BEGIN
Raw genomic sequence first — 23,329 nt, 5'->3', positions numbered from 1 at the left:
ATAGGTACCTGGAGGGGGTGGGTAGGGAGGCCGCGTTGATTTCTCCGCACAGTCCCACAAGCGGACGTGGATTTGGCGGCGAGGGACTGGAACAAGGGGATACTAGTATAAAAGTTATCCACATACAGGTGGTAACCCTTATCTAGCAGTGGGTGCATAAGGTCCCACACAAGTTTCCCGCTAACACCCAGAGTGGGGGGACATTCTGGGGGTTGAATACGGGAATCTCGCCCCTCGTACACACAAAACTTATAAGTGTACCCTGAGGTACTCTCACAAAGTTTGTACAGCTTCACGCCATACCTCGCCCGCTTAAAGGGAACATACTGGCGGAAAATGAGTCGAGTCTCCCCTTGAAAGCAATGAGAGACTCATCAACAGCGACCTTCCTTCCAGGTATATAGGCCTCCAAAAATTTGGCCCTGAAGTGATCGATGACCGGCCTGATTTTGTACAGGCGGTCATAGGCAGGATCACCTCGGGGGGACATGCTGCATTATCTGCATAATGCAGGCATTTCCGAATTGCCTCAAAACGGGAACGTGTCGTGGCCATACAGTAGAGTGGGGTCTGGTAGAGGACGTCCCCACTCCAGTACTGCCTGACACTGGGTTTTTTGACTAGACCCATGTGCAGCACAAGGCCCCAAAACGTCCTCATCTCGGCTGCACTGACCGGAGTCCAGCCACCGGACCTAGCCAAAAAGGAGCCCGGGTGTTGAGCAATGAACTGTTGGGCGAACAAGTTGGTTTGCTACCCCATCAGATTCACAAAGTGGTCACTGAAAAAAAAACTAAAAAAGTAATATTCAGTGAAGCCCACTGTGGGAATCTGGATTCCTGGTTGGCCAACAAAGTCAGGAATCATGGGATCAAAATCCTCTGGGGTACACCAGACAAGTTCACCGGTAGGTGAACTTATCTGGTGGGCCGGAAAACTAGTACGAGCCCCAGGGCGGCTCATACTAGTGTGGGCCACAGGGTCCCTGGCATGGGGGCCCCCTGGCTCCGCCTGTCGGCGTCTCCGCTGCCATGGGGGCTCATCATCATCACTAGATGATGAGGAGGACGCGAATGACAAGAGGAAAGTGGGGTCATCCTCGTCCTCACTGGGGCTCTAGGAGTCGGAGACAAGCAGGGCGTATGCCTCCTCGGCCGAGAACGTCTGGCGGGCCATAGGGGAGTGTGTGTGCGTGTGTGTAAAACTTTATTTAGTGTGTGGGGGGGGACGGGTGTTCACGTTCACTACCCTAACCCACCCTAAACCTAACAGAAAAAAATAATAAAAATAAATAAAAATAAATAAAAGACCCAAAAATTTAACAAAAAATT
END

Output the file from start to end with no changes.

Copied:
Raw genomic sequence first — 23,329 nt, 5'->3', positions numbered from 1 at the left:
ATAGGTACCTGGAGGGGGTGGGTAGGGAGGCCGCGTTGATTTCTCCGCACAGTCCCACAAGCGGACGTGGATTTGGCGGCGAGGGACTGGAACAAGGGGATACTAGTATAAAAGTTATCCACATACAGGTGGTAACCCTTATCTAGCAGTGGGTGCATAAGGTCCCACACAAGTTTCCCGCTAACACCCAGAGTGGGGGGACATTCTGGGGGTTGAATACGGGAATCTCGCCCCTCGTACACACAAAACTTATAAGTGTACCCTGAGGTACTCTCACAAAGTTTGTACAGCTTCACGCCATACCTCGCCCGCTTAAAGGGAACATACTGGCGGAAAATGAGTCGAGTCTCCCCTTGAAAGCAATGAGAGACTCATCAACAGCGACCTTCCTTCCAGGTATATAGGCCTCCAAAAATTTGGCCCTGAAGTGATCGATGACCGGCCTGATTTTGTACAGGCGGTCATAGGCAGGATCACCTCGGGGGGACATGCTGCATTATCTGCATAATGCAGGCATTTCCGAATTGCCTCAAAACGGGAACGTGTCGTGGCCATACAGTAGAGTGGGGTCTGGTAGAGGACGTCCCCACTCCAGTACTGCCTGACACTGGGTTTTTTGACTAGACCCATGTGCAGCACAAGGCCCCAAAACGTCCTCATCTCGGCTGCACTGACCGGAGTCCAGCCACCGGACCTAGCCAAAAAGGAGCCCGGGTGTTGAGCAATGAACTGTTGGGCGAACAAGTTGGTTTGCTACCCCATCAGATTCACAAAGTGGTCACTGAAAAAAAAACTAAAAAAGTAATATTCAGTGAAGCCCACTGTGGGAATCTGGATTCCTGGTTGGCCAACAAAGTCAGGAATCATGGGATCAAAATCCTCTGGGGTACACCAGACAAGTTCACCGGTAGGTGAACTTATCTGGTGGGCCGGAAAACTAGTACGAGCCCCAGGGCGGCTCATACTAGTGTGGGCCACAGGGTCCCTGGCATGGGGGCCCCCTGGCTCCGCCTGTCGGCGTCTCCGCTGCCATGGGGGCTCATCATCATCACTAGATGATGAGGAGGACGCGAATGACAAGAGGAAAGTGGGGTCATCCTCGTCCTCACTGGGGCTCTAGGAGTCGGAGACAAGCAGGGCGTATGCCTCCTCGGCCGAGAACGTCTGGCGGGCCATAGGGGAGTGTGTGTGCGTGTGTGTAAAACTTTATTTAGTGTGTGGGGGGGGACGGGTGTTCACGTTCACTACCCTAACCCACCCTAAACCTAACAGAAAAAAATAATAAAAATAAATAAAAATAAATAAAAGACCCAAAAATTTAACAAAAAATT